The story of Veeder Place — which begins in 1996 — almost sounds like the beginning of a joke: A priest, a doomed cellphone start-up company and Gov. John Rowland walk into a bar with a plan to create 250 jobs in Hartford…
But the not-funny punchline cost taxpayers at least $20.2 million and those 250 cell phone jobs never materialized.
The state of Connecticut borrowed $18 million in the late 90s to rehab the Veeder-Root factory at 20 Sargeant St. in Hartford turning it into Veeder Place. The project was spear-headed by the MJB Corporation, a nonprofit corporation created by Rev. Thomas Barry, a priest who had grown up across the street from the Veeder-Root factory.
Barry saw an opportunity “rehab that property and reclaim the neighborhood where I grew up,” Barry said in an interview.
With state investment, he hoped to revitalize the area with good paying jobs brought by Starrtel Cellular Group, a new cellphone start-up company out of New Haven run by a couple who had previously declared bankruptcy, according to the Hartford Courant.
Connecticut’s Department Economic and Community Development awarded Starrtel a $2.2 million loan for their start-up venture, along with a city grant of $200,000 and federal loans.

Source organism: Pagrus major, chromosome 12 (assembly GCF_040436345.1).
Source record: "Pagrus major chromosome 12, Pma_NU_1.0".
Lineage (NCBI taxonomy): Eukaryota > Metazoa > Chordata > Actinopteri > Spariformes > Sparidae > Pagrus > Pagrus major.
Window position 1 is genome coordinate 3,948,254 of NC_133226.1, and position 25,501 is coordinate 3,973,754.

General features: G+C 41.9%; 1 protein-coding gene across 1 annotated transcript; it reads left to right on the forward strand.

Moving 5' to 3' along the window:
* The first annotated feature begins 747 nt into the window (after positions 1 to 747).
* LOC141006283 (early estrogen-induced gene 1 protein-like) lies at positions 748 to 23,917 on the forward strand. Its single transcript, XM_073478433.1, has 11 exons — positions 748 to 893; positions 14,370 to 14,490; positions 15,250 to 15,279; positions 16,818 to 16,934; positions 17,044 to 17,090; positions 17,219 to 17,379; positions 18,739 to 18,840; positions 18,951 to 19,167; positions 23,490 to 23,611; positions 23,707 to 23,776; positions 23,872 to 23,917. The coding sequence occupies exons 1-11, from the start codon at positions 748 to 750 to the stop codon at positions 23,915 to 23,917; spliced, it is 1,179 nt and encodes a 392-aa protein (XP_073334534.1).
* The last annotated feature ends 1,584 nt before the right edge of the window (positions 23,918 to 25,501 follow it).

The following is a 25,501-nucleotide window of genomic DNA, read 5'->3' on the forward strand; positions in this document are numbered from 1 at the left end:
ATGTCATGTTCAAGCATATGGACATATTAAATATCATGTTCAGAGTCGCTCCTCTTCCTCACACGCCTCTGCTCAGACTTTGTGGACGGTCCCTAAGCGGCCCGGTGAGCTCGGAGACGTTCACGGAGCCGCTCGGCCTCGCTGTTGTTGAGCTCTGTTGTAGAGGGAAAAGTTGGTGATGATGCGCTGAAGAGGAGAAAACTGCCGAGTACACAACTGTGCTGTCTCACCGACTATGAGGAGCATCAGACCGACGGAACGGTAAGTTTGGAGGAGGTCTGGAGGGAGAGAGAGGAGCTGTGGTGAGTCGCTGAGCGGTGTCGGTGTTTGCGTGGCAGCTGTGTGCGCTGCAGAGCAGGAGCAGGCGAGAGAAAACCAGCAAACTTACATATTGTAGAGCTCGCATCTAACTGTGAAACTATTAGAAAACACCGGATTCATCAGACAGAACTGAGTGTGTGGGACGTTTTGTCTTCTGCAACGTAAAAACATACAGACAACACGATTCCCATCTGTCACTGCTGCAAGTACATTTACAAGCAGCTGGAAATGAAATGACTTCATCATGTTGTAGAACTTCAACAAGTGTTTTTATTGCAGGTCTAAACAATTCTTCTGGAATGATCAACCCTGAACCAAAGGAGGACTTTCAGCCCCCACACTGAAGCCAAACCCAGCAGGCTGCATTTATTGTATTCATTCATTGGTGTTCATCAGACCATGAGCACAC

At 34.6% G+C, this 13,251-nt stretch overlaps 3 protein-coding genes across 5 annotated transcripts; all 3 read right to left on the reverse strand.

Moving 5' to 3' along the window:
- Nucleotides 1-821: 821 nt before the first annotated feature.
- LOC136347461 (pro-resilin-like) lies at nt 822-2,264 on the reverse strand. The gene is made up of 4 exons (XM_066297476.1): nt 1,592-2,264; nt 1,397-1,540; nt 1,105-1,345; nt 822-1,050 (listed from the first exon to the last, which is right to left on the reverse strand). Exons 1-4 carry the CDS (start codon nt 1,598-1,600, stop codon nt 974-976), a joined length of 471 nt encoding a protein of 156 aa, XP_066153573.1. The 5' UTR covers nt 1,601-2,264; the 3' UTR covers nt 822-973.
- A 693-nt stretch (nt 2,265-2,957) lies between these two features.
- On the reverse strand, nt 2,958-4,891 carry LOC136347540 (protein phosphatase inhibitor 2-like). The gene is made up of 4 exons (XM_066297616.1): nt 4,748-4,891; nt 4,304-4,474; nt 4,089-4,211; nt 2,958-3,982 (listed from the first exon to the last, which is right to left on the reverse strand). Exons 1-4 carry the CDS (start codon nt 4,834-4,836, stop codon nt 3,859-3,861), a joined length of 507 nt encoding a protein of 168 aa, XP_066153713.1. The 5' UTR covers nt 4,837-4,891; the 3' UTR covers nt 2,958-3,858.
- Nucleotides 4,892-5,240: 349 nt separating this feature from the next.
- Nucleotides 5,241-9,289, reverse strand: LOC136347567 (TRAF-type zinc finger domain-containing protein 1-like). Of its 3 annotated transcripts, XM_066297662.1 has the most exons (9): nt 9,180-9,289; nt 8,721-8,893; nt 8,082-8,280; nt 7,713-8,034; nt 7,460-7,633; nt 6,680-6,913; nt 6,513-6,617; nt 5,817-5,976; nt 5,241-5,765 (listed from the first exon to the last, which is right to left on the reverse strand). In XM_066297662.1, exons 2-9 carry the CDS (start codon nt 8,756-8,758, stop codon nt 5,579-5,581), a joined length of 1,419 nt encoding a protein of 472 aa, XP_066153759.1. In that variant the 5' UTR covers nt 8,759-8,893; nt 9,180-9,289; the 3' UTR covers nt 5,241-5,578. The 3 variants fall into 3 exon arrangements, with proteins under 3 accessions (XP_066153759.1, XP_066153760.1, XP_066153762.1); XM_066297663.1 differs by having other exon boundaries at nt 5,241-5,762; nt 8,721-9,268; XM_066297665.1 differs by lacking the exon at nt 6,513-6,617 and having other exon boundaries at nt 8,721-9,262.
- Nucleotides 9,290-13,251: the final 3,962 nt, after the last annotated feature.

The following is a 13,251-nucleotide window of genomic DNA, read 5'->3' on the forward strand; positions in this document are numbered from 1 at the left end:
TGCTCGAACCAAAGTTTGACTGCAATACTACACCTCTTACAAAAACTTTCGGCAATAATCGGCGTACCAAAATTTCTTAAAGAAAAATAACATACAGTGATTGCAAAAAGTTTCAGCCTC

Starrtel was expected to add 250 jobs for Connecticut’s beleaguered capital city, but the company quickly went belly-up and, according to news reports at the time, many residents were left angry over the loss.
Veeder Place currently houses several non-profits, the Hartford Police Union and Hartford Public Access Television. Express Kitchens, a Hartford-based kitchen remodeling business, is also using part of the property for storage, according to Barry.
However, property taxes to the City of Hartford went unpaid by MJB between 2010 and 2020, racking up a $2.1 million tax liability.
Barry says that even as a nonprofit corporation, they paid Hartford $1.8 million in property taxes and gifted the property they owned at the corner of Walnut Street and Homestead Avenue to the city so it could realign the intersection.
But property tax bills started piling up, however, after some of the tenants began to move out, including the local ironworkers’ union.
“The people on site who no longer were working with us and when they left the property, especially the ironworkers, the income flow went down significantly, and the taxes continued to accrue,” Barry said. “The city said they weren’t going to give us any kind of tax adjustment.”
Attempts by MJB Corporation to sell the property to a private buyer fell through due to either funding issues, or the hefty tax liability hanging over the property.
Now, Hartford Mayor Luke Bronin is asking the City Council to approve a tax lien sale of $906,993.04 for Veeder Place in a deal with Hitesh (Max) Kothari, CEO of Express Kitchens and chairman of the Hartford Chamber of Commerce.